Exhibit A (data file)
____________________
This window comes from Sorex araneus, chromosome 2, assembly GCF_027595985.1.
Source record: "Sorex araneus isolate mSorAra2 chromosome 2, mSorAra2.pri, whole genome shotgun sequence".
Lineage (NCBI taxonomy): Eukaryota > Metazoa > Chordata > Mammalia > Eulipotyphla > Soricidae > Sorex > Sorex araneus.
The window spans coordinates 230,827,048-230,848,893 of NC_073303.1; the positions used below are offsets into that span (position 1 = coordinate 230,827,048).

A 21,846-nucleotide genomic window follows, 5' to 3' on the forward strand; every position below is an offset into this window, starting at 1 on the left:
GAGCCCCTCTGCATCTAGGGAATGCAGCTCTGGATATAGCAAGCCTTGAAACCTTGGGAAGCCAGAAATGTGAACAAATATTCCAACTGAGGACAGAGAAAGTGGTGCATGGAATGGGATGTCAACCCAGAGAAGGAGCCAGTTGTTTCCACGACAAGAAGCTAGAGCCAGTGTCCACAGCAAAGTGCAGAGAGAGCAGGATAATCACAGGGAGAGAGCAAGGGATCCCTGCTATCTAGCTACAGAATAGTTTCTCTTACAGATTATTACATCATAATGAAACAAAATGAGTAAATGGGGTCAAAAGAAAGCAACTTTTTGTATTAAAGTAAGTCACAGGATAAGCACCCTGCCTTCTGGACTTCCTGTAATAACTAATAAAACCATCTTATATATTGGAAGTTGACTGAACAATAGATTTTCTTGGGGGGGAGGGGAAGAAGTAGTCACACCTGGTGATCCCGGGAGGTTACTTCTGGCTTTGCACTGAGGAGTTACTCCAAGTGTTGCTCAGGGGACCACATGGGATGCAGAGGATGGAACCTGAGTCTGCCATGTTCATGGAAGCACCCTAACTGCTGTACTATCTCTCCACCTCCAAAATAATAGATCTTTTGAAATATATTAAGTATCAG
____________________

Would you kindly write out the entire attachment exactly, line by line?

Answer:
This window comes from Sorex araneus, chromosome 2, assembly GCF_027595985.1.
Source record: "Sorex araneus isolate mSorAra2 chromosome 2, mSorAra2.pri, whole genome shotgun sequence".
Lineage (NCBI taxonomy): Eukaryota > Metazoa > Chordata > Mammalia > Eulipotyphla > Soricidae > Sorex > Sorex araneus.
The window spans coordinates 230,827,048-230,848,893 of NC_073303.1; the positions used below are offsets into that span (position 1 = coordinate 230,827,048).

A 21,846-nucleotide genomic window follows, 5' to 3' on the forward strand; every position below is an offset into this window, starting at 1 on the left:
GAGCCCCTCTGCATCTAGGGAATGCAGCTCTGGATATAGCAAGCCTTGAAACCTTGGGAAGCCAGAAATGTGAACAAATATTCCAACTGAGGACAGAGAAAGTGGTGCATGGAATGGGATGTCAACCCAGAGAAGGAGCCAGTTGTTTCCACGACAAGAAGCTAGAGCCAGTGTCCACAGCAAAGTGCAGAGAGAGCAGGATAATCACAGGGAGAGAGCAAGGGATCCCTGCTATCTAGCTACAGAATAGTTTCTCTTACAGATTATTACATCATAATGAAACAAAATGAGTAAATGGGGTCAAAAGAAAGCAACTTTTTGTATTAAAGTAAGTCACAGGATAAGCACCCTGCCTTCTGGACTTCCTGTAATAACTAATAAAACCATCTTATATATTGGAAGTTGACTGAACAATAGATTTTCTTGGGGGGGAGGGGAAGAAGTAGTCACACCTGGTGATCCCGGGAGGTTACTTCTGGCTTTGCACTGAGGAGTTACTCCAAGTGTTGCTCAGGGGACCACATGGGATGCAGAGGATGGAACCTGAGTCTGCCATGTTCATGGAAGCACCCTAACTGCTGTACTATCTCTCCACCTCCAAAATAATAGATCTTTTGAAATATATTAAGTATCAG